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The Films of Glasgow Corporation 1938-1978
Elizabeth Lebas

Glasgow Corporation had been sponsoring films for almost twenty years when in 1938 its Public Health Department commissioned seven silent films. This marked new relations between the Corporation and the emerging Scottish documentary film movement and a change of approach towards the films’ audiences and the city itself. The essay traces the Corporation‘s film sponsorship from the late 1930s to 1978 when the final images of Glasgow‘s Progress, the Corporation‘s last sponsored film - on its urban renewal projects were taken. By then the Corporation had been amalgamated into Strathclyde Regional Council, the century-long social project of reform had come to an end and television had made its own documentary impact. It argues that over time Corporation films served a variety of political and institutional purposes and often prefigured the fortunes of the city and its people.

Film Studies
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‘We Want “U” In’
Janet McBain

This short essay draws on research undertaken by the curator of the Scottish Screen Archive on the few surviving films credited to Greens Film Service of Glasgow in the teens and twenties. The research revealed a dynamic family business, born out of the travelling cinematograph shows of the late nineteenth century, growing to assume a dominant role in the Scottish cinema trade in the silent era, across exhibition, distribution and production. One small part of a lost film history waiting for rediscovery – early cinema in Scotland.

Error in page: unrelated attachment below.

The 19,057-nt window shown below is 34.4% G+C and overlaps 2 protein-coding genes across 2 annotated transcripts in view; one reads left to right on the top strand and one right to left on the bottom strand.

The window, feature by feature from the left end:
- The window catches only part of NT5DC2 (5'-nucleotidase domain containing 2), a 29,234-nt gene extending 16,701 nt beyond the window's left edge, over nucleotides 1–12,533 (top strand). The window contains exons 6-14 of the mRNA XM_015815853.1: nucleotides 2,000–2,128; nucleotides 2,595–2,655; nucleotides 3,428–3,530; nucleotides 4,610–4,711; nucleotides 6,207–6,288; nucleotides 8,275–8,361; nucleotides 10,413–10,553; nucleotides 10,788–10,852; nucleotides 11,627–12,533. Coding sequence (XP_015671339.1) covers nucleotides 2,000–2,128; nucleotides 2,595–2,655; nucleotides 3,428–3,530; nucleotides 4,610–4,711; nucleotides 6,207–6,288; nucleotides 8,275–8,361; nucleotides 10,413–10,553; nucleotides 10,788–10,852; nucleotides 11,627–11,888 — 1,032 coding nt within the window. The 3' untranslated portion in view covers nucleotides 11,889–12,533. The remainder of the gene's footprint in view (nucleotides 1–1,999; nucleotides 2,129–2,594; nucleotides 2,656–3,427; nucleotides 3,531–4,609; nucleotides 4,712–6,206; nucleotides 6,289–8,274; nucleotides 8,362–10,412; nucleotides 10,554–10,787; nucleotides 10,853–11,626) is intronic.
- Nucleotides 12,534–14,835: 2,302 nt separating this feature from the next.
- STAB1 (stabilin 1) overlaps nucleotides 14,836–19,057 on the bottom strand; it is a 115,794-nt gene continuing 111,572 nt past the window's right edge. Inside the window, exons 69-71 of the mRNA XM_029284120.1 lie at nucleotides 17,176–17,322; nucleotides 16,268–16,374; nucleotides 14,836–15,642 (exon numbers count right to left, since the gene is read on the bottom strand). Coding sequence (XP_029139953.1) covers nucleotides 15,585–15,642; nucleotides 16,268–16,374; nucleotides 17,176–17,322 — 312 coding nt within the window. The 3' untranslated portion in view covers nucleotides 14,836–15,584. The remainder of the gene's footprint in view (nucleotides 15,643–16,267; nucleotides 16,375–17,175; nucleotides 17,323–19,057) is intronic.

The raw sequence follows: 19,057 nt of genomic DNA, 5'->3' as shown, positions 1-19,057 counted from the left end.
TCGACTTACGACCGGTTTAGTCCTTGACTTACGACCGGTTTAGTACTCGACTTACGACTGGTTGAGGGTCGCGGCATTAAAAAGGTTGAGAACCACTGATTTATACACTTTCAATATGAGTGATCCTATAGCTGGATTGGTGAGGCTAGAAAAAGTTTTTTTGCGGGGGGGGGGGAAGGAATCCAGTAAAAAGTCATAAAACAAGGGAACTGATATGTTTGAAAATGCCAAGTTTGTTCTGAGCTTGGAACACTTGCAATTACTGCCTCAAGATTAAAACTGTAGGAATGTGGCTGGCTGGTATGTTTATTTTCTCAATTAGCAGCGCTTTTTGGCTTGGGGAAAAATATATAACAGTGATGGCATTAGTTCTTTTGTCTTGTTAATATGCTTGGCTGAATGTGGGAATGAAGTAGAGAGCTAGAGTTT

Film Studies
Peter Jones

MUP FINAL PROOF – <STAGE>, 07/29/2013, SPi 3 Graft in Glasgow and Labour’s ascendancy 1933–68 In aristocratic governments, those who are placed at the head of affairs are rich men, who are desirous only of power. In democracies, statesmen are poor and have their fortunes to make. The consequence is that in aristocratic states the rulers are rarely accessible to corruption and have little craving for money, while the reverse is the case in democratic nations. Alexis de Tocqueville, Democracy in America (1835)1 Before the First World War, Glasgow was ruled if

in From virtue to venality
David Ranc

3 Glasgow: the Old Firm Introduction The Glaswegian derby between the Celtic and Rangers Football Clubs, collectively known as the Old Firm, has become one of the most commented on football games on the planet. Yet, the Old Firm is anything but a world-class sporting event. Indeed, the Scottish league is a comparatively weak one. In 2010, it is ranked 16th in Europe by UEFA1 and, apart from Celtic losing the final of the UEFA Cup in 2003, none of the two Glaswegian teams have had any remarkable success at the European level since the 1970s. Although both are

in Foreign players and football supporters
Tanya Cheadle

3 Re-sexing religion in suburban Glasgow I n June 1903, Bella and Charles Pearce played host to an American couple at ‘Nithsdale’, their large stone villa in the middle-class Glasgow suburb of Langside. The man was Thomas Lake Harris, an imposing, eighty-year-old Christian mystic and the spiritual leader of the Brotherhood of the New Life, a millenarian organisation behind two utopian communities in New York state and California. The woman was Jane Lee Waring, a seventy-three-year-old heiress, originally from New York City, who had joined the Brotherhood in her

in Sexual progressives
and the Triumph of Scottish Schadenfreude
Chris Murray

This article examines Denise Mina‘s treatment of Scottish identity and the gothic tradition in her run on Hellblazer, an American horror comic about an English occultist, John Constantine. Mina takes Constantine to Glasgow to confront the deadly “empathy plague” which forces victims to emphasise with others. Mina argues that the Scots revel in the misery of others, making them easy victims for this malady. However, this failing becomes a means for victory, as everyone is united in an outpouring of shameful joy at the story‘s conclusion. Mina‘s Scotland is a home away from home for Constantine – haunted, embittered and lost – and her image of Scotland mirrors representations seen in other Scottish Gothic texts.